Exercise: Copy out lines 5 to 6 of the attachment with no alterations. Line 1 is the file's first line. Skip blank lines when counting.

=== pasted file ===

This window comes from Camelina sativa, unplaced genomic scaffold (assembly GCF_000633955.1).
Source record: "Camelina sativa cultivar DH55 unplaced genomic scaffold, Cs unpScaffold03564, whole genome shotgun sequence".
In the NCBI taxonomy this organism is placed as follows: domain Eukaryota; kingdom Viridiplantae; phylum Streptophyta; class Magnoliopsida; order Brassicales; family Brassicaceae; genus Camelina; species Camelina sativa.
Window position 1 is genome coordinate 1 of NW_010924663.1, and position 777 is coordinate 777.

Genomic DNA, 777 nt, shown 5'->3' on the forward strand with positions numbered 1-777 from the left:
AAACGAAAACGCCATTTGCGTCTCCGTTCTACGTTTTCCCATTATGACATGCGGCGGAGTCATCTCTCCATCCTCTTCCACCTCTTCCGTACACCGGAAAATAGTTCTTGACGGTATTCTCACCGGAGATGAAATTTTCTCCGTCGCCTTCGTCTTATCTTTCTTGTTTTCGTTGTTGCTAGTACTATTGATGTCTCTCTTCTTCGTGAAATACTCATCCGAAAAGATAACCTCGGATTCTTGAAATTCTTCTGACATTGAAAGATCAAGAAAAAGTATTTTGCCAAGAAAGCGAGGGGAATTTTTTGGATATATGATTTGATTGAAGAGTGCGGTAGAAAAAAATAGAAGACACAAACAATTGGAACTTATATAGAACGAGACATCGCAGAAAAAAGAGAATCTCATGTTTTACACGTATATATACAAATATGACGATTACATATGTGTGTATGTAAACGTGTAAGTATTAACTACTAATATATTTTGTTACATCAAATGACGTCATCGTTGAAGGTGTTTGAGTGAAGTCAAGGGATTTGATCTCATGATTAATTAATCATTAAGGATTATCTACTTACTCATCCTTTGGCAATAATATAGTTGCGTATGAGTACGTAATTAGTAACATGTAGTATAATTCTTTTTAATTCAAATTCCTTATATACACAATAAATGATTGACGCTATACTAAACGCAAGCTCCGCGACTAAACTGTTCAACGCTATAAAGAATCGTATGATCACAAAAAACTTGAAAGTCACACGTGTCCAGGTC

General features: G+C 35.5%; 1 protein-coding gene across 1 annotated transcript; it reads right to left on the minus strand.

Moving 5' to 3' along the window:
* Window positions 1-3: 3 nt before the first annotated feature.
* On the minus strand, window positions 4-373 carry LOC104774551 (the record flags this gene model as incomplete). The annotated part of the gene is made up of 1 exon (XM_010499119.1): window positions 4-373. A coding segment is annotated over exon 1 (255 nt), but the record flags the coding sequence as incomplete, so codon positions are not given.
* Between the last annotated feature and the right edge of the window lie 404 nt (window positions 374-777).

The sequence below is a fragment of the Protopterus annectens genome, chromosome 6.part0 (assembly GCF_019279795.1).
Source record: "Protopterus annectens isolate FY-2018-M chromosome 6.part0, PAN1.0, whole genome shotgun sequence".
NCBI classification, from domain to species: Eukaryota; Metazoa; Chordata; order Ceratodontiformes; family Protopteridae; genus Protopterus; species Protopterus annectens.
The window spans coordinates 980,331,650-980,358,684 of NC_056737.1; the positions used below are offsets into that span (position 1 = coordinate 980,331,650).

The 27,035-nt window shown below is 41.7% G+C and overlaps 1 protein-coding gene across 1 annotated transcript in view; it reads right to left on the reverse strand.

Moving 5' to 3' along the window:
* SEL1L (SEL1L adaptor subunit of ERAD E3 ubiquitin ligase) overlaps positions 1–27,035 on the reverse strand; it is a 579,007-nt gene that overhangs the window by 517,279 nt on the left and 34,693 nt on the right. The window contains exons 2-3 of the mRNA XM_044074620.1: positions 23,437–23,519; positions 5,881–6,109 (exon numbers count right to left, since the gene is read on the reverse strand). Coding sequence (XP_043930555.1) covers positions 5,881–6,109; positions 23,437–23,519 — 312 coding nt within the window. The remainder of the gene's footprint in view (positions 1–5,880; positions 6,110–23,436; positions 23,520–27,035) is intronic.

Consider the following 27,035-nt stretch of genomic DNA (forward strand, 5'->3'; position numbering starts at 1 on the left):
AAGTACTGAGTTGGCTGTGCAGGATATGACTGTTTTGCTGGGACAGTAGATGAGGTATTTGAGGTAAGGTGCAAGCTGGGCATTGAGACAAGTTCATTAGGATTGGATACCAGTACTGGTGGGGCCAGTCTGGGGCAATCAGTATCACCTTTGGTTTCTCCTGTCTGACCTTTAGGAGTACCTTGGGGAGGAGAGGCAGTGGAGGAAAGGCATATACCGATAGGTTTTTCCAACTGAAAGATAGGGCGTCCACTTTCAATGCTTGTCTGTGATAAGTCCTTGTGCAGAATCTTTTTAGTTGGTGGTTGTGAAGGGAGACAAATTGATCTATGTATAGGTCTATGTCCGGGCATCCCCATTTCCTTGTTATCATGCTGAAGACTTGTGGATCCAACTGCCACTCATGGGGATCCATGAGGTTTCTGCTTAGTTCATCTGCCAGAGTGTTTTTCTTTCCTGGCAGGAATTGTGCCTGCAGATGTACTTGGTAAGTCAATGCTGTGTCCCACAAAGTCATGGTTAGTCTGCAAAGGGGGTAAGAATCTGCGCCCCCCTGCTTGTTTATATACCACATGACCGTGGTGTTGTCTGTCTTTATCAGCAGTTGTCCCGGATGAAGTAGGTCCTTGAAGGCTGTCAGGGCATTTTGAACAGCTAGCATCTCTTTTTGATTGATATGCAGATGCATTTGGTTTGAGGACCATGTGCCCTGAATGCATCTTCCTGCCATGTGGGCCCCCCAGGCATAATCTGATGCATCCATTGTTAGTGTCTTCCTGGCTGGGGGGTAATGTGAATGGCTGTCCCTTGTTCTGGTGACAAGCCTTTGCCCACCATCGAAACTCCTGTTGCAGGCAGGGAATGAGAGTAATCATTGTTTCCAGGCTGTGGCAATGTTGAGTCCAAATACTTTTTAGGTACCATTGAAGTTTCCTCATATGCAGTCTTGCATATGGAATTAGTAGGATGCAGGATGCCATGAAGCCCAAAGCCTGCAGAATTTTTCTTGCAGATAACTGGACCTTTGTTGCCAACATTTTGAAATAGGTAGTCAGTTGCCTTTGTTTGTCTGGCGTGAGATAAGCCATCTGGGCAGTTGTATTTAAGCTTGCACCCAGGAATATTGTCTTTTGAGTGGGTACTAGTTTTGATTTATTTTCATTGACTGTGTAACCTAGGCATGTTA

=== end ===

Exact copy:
Genomic DNA, 777 nt, shown 5'->3' on the forward strand with positions numbered 1-777 from the left:
AAACGAAAACGCCATTTGCGTCTCCGTTCTACGTTTTCCCATTATGACATGCGGCGGAGTCATCTCTCCATCCTCTTCCACCTCTTCCGTACACCGGAAAATAGTTCTTGACGGTATTCTCACCGGAGATGAAATTTTCTCCGTCGCCTTCGTCTTATCTTTCTTGTTTTCGTTGTTGCTAGTACTATTGATGTCTCTCTTCTTCGTGAAATACTCATCCGAAAAGATAACCTCGGATTCTTGAAATTCTTCTGACATTGAAAGATCAAGAAAAAGTATTTTGCCAAGAAAGCGAGGGGAATTTTTTGGATATATGATTTGATTGAAGAGTGCGGTAGAAAAAAATAGAAGACACAAACAATTGGAACTTATATAGAACGAGACATCGCAGAAAAAAGAGAATCTCATGTTTTACACGTATATATACAAATATGACGATTACATATGTGTGTATGTAAACGTGTAAGTATTAACTACTAATATATTTTGTTACATCAAATGACGTCATCGTTGAAGGTGTTTGAGTGAAGTCAAGGGATTTGATCTCATGATTAATTAATCATTAAGGATTATCTACTTACTCATCCTTTGGCAATAATATAGTTGCGTATGAGTACGTAATTAGTAACATGTAGTATAATTCTTTTTAATTCAAATTCCTTATATACACAATAAATGATTGACGCTATACTAAACGCAAGCTCCGCGACTAAACTGTTCAACGCTATAAAGAATCGTATGATCACAAAAAACTTGAAAGTCACACGTGTCCAGGTC